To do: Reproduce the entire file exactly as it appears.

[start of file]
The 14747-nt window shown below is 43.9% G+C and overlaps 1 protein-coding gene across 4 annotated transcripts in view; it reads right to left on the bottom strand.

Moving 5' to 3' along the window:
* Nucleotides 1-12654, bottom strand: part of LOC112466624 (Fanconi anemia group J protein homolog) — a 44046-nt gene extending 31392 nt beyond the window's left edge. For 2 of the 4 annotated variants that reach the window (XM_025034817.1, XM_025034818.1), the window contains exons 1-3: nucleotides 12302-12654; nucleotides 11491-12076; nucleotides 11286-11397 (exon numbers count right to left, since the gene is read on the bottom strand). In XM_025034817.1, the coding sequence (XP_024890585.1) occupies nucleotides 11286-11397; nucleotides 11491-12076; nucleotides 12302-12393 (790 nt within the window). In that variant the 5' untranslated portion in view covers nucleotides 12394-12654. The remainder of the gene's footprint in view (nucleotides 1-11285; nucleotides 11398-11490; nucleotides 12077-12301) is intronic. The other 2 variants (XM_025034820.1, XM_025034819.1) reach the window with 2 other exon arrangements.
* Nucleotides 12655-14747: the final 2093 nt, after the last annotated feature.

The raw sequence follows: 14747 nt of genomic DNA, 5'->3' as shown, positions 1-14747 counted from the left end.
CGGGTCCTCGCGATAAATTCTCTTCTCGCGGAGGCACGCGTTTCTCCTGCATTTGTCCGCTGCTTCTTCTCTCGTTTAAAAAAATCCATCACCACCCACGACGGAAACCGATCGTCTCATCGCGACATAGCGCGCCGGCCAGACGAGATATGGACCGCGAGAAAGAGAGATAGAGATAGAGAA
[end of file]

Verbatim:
The 14747-nt window shown below is 43.9% G+C and overlaps 1 protein-coding gene across 4 annotated transcripts in view; it reads right to left on the bottom strand.

Moving 5' to 3' along the window:
* Nucleotides 1-12654, bottom strand: part of LOC112466624 (Fanconi anemia group J protein homolog) — a 44046-nt gene extending 31392 nt beyond the window's left edge. For 2 of the 4 annotated variants that reach the window (XM_025034817.1, XM_025034818.1), the window contains exons 1-3: nucleotides 12302-12654; nucleotides 11491-12076; nucleotides 11286-11397 (exon numbers count right to left, since the gene is read on the bottom strand). In XM_025034817.1, the coding sequence (XP_024890585.1) occupies nucleotides 11286-11397; nucleotides 11491-12076; nucleotides 12302-12393 (790 nt within the window). In that variant the 5' untranslated portion in view covers nucleotides 12394-12654. The remainder of the gene's footprint in view (nucleotides 1-11285; nucleotides 11398-11490; nucleotides 12077-12301) is intronic. The other 2 variants (XM_025034820.1, XM_025034819.1) reach the window with 2 other exon arrangements.
* Nucleotides 12655-14747: the final 2093 nt, after the last annotated feature.

The raw sequence follows: 14747 nt of genomic DNA, 5'->3' as shown, positions 1-14747 counted from the left end.
CGGGTCCTCGCGATAAATTCTCTTCTCGCGGAGGCACGCGTTTCTCCTGCATTTGTCCGCTGCTTCTTCTCTCGTTTAAAAAAATCCATCACCACCCACGACGGAAACCGATCGTCTCATCGCGACATAGCGCGCCGGCCAGACGAGATATGGACCGCGAGAAAGAGAGATAGAGATAGAGAA